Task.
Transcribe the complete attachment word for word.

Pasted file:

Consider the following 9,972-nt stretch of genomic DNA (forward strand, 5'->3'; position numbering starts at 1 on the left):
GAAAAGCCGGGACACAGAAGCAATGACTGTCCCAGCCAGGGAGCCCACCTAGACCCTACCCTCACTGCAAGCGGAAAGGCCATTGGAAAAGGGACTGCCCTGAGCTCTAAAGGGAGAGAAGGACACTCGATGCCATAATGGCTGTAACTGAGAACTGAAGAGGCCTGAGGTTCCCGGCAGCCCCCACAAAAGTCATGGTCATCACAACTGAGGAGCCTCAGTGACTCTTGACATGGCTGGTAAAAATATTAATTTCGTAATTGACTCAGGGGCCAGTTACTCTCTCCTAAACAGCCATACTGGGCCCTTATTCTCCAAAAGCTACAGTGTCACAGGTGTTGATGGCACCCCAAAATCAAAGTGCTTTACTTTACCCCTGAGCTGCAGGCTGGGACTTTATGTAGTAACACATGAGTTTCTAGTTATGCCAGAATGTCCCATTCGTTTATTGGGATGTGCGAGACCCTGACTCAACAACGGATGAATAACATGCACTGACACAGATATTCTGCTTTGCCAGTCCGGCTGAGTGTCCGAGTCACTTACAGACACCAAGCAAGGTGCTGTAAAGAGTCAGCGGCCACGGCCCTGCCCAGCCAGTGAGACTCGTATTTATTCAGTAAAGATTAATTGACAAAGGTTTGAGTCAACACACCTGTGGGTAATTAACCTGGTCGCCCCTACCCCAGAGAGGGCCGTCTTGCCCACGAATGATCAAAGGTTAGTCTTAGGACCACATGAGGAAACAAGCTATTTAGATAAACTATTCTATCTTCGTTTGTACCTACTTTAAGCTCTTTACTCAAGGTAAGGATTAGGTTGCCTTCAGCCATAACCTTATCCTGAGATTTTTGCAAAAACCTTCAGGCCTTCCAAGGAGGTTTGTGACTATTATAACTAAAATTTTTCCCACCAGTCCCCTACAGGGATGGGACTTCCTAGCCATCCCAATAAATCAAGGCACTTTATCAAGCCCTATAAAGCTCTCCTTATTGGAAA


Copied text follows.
Consider the following 9,972-nt stretch of genomic DNA (forward strand, 5'->3'; position numbering starts at 1 on the left):
GAAAAGCCGGGACACAGAAGCAATGACTGTCCCAGCCAGGGAGCCCACCTAGACCCTACCCTCACTGCAAGCGGAAAGGCCATTGGAAAAGGGACTGCCCTGAGCTCTAAAGGGAGAGAAGGACACTCGATGCCATAATGGCTGTAACTGAGAACTGAAGAGGCCTGAGGTTCCCGGCAGCCCCCACAAAAGTCATGGTCATCACAACTGAGGAGCCTCAGTGACTCTTGACATGGCTGGTAAAAATATTAATTTCGTAATTGACTCAGGGGCCAGTTACTCTCTCCTAAACAGCCATACTGGGCCCTTATTCTCCAAAAGCTACAGTGTCACAGGTGTTGATGGCACCCCAAAATCAAAGTGCTTTACTTTACCCCTGAGCTGCAGGCTGGGACTTTATGTAGTAACACATGAGTTTCTAGTTATGCCAGAATGTCCCATTCGTTTATTGGGATGTGCGAGACCCTGACTCAACAACGGATGAATAACATGCACTGACACAGATATTCTGCTTTGCCAGTCCGGCTGAGTGTCCGAGTCACTTACAGACACCAAGCAAGGTGCTGTAAAGAGTCAGCGGCCACGGCCCTGCCCAGCCAGTGAGACTCGTATTTATTCAGTAAAGATTAATTGACAAAGGTTTGAGTCAACACACCTGTGGGTAATTAACCTGGTCGCCCCTACCCCAGAGAGGGCCGTCTTGCCCACGAATGATCAAAGGTTAGTCTTAGGACCACATGAGGAAACAAGCTATTTAGATAAACTATTCTATCTTCGTTTGTACCTACTTTAAGCTCTTTACTCAAGGTAAGGATTAGGTTGCCTTCAGCCATAACCTTATCCTGAGATTTTTGCAAAAACCTTCAGGCCTTCCAAGGAGGTTTGTGACTATTATAACTAAAATTTTTCCCACCAGTCCCCTACAGGGATGGGACTTCCTAGCCATCCCAATAAATCAAGGCACTTTATCAAGCCCTATAAAGCTCTCCTTATTGGAAA